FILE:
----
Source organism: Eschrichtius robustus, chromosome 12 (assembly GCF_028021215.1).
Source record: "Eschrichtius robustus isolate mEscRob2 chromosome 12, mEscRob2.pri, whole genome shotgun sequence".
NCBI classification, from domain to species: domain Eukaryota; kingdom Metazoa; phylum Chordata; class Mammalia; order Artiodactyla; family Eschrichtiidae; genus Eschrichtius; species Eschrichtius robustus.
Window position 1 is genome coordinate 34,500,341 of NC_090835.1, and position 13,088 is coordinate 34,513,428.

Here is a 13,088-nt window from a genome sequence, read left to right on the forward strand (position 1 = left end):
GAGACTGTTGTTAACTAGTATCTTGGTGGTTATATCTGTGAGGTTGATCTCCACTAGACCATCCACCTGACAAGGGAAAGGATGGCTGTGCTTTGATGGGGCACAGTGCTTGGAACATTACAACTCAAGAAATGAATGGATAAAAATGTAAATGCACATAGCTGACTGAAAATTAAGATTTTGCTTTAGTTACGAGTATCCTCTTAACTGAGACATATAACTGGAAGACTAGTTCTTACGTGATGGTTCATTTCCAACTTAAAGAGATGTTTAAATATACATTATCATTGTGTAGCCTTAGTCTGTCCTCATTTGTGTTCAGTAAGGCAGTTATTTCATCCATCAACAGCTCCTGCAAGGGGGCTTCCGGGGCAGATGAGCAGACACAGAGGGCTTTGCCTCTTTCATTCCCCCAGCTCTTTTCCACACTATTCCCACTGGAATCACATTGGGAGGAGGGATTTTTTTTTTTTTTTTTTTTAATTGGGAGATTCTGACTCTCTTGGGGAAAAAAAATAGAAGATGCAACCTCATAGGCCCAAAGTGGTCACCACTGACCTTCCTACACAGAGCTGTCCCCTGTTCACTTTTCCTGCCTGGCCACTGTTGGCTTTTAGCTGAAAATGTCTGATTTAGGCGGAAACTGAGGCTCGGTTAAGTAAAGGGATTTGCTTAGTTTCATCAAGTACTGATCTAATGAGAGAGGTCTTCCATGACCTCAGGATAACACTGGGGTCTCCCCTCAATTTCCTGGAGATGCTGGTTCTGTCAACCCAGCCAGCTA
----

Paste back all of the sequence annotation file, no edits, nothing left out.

Source organism: Eschrichtius robustus, chromosome 12 (assembly GCF_028021215.1).
Source record: "Eschrichtius robustus isolate mEscRob2 chromosome 12, mEscRob2.pri, whole genome shotgun sequence".
NCBI classification, from domain to species: domain Eukaryota; kingdom Metazoa; phylum Chordata; class Mammalia; order Artiodactyla; family Eschrichtiidae; genus Eschrichtius; species Eschrichtius robustus.
Window position 1 is genome coordinate 34,500,341 of NC_090835.1, and position 13,088 is coordinate 34,513,428.

Here is a 13,088-nt window from a genome sequence, read left to right on the forward strand (position 1 = left end):
GAGACTGTTGTTAACTAGTATCTTGGTGGTTATATCTGTGAGGTTGATCTCCACTAGACCATCCACCTGACAAGGGAAAGGATGGCTGTGCTTTGATGGGGCACAGTGCTTGGAACATTACAACTCAAGAAATGAATGGATAAAAATGTAAATGCACATAGCTGACTGAAAATTAAGATTTTGCTTTAGTTACGAGTATCCTCTTAACTGAGACATATAACTGGAAGACTAGTTCTTACGTGATGGTTCATTTCCAACTTAAAGAGATGTTTAAATATACATTATCATTGTGTAGCCTTAGTCTGTCCTCATTTGTGTTCAGTAAGGCAGTTATTTCATCCATCAACAGCTCCTGCAAGGGGGCTTCCGGGGCAGATGAGCAGACACAGAGGGCTTTGCCTCTTTCATTCCCCCAGCTCTTTTCCACACTATTCCCACTGGAATCACATTGGGAGGAGGGATTTTTTTTTTTTTTTTTTTTAATTGGGAGATTCTGACTCTCTTGGGGAAAAAAAATAGAAGATGCAACCTCATAGGCCCAAAGTGGTCACCACTGACCTTCCTACACAGAGCTGTCCCCTGTTCACTTTTCCTGCCTGGCCACTGTTGGCTTTTAGCTGAAAATGTCTGATTTAGGCGGAAACTGAGGCTCGGTTAAGTAAAGGGATTTGCTTAGTTTCATCAAGTACTGATCTAATGAGAGAGGTCTTCCATGACCTCAGGATAACACTGGGGTCTCCCCTCAATTTCCTGGAGATGCTGGTTCTGTCAACCCAGCCAGCTA